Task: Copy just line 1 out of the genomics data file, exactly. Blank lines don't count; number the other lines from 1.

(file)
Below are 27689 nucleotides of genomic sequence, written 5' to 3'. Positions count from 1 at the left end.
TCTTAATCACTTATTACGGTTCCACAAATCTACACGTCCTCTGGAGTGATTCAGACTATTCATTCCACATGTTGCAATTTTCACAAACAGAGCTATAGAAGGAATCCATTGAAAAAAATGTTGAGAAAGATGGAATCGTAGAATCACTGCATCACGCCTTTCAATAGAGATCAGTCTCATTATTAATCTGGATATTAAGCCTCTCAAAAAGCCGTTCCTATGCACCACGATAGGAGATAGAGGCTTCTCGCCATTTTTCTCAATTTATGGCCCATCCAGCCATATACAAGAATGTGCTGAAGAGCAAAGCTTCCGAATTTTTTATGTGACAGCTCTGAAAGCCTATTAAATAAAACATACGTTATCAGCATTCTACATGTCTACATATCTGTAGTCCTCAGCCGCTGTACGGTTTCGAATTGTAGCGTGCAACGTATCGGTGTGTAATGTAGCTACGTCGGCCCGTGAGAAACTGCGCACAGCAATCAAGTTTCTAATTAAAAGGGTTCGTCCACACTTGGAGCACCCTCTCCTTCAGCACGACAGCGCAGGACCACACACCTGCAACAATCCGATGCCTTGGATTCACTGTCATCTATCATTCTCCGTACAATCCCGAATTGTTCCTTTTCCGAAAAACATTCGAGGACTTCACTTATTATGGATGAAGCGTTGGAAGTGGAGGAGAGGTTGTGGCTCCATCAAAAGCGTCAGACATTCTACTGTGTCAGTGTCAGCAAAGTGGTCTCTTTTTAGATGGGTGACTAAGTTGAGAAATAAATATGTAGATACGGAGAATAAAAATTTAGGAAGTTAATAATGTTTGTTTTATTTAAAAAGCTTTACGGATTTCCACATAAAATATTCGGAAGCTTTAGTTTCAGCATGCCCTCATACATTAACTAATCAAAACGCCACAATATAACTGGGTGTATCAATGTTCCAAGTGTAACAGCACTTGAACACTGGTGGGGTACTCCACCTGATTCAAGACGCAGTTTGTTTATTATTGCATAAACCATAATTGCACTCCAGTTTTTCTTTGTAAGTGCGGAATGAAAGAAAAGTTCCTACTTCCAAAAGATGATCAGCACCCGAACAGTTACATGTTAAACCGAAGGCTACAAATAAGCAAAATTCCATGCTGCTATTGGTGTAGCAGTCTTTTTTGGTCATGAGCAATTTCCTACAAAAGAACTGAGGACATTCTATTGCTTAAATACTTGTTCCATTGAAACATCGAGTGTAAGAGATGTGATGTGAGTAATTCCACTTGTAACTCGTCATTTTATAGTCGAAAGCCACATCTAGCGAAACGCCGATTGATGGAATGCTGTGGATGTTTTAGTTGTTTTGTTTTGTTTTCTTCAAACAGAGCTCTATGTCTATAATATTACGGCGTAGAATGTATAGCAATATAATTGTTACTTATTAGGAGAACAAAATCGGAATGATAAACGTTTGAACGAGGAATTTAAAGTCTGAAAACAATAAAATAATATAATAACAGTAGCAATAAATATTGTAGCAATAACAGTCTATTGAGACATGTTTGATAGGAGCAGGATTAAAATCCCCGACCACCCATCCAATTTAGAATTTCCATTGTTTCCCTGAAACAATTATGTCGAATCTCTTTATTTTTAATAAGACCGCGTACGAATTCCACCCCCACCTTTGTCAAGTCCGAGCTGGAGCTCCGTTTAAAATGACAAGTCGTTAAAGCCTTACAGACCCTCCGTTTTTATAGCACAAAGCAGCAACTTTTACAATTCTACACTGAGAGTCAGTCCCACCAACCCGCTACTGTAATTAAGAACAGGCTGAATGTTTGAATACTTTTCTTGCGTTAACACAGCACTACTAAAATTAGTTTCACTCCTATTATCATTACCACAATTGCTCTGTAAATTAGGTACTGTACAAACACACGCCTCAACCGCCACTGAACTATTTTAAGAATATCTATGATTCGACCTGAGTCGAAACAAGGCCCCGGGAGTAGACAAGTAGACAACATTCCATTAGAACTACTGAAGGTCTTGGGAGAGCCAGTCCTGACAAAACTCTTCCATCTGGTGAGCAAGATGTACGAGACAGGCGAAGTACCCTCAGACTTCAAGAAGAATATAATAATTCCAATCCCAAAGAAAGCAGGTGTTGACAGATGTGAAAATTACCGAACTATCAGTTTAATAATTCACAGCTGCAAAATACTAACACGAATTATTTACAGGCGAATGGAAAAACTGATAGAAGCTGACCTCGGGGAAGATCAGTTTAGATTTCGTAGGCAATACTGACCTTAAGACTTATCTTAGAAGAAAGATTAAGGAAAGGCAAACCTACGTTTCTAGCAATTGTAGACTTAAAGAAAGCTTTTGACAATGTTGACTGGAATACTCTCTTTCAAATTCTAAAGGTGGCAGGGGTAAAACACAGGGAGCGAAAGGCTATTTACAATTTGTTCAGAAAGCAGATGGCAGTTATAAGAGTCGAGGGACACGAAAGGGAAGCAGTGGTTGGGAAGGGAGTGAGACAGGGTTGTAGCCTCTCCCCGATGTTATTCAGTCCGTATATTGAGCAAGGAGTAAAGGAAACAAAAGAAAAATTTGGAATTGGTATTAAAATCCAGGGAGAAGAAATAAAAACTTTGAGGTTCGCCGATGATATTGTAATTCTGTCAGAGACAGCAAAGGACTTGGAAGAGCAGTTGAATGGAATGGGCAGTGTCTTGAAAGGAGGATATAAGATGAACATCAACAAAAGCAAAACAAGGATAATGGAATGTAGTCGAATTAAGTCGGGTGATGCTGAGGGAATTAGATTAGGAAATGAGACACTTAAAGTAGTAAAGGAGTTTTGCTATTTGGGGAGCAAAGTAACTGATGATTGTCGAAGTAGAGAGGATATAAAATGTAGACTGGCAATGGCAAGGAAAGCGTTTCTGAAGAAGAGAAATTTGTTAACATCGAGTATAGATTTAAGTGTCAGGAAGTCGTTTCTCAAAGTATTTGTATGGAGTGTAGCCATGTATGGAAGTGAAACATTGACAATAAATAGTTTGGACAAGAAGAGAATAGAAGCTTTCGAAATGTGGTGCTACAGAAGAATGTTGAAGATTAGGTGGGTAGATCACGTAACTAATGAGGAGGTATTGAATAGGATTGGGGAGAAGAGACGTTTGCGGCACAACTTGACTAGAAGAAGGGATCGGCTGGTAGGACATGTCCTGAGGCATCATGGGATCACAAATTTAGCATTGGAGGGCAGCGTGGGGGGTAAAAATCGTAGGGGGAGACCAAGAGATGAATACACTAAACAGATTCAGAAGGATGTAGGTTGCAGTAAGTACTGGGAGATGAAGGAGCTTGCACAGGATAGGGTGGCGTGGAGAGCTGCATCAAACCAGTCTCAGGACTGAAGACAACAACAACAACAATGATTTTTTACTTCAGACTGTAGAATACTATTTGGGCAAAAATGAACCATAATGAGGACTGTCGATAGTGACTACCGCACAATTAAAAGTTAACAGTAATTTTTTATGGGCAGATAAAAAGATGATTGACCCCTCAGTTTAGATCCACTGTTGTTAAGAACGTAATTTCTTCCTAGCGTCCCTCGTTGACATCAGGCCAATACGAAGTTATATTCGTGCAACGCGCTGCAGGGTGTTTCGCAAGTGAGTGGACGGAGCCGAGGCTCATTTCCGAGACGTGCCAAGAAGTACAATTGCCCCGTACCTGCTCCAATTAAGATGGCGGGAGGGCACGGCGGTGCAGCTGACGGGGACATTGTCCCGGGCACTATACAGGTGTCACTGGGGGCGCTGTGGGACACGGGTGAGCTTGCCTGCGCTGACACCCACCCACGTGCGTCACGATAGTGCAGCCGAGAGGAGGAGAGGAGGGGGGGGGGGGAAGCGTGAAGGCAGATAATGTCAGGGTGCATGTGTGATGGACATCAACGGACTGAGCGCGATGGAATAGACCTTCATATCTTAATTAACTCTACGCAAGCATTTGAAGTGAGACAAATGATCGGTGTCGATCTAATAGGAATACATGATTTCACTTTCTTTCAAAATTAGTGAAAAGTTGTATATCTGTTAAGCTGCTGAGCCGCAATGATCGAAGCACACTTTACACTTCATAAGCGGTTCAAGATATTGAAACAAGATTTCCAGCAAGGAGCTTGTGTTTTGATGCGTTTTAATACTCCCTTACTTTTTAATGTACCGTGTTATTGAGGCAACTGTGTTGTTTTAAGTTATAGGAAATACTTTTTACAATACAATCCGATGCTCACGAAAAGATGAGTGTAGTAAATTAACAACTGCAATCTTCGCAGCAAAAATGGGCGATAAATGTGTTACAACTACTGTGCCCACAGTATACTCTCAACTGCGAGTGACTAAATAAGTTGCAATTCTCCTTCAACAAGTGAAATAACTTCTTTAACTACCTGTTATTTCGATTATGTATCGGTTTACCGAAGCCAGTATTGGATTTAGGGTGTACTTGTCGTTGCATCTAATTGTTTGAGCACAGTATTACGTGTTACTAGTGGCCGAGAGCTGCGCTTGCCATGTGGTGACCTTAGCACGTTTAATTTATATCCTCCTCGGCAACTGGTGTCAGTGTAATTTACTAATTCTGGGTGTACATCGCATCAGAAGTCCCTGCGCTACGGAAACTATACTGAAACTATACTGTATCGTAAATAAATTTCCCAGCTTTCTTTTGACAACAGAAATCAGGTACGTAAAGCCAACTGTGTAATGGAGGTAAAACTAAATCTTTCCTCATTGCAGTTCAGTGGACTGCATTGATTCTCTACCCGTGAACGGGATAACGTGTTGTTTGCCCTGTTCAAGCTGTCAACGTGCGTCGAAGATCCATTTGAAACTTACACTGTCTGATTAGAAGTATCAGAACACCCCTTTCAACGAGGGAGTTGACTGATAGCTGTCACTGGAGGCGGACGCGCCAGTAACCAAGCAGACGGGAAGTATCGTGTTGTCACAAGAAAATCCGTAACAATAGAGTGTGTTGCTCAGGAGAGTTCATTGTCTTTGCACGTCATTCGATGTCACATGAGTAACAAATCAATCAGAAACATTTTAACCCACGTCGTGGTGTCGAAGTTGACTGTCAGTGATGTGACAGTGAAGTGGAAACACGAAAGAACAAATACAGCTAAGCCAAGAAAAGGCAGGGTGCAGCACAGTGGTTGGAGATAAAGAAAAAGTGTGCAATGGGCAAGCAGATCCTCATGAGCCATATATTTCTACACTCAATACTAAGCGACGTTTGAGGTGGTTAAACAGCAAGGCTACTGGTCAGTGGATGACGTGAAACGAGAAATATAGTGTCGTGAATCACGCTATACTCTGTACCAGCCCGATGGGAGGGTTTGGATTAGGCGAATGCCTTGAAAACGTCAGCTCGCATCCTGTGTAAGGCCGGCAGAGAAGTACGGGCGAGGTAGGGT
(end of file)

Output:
Below are 27689 nucleotides of genomic sequence, written 5' to 3'. Positions count from 1 at the left end.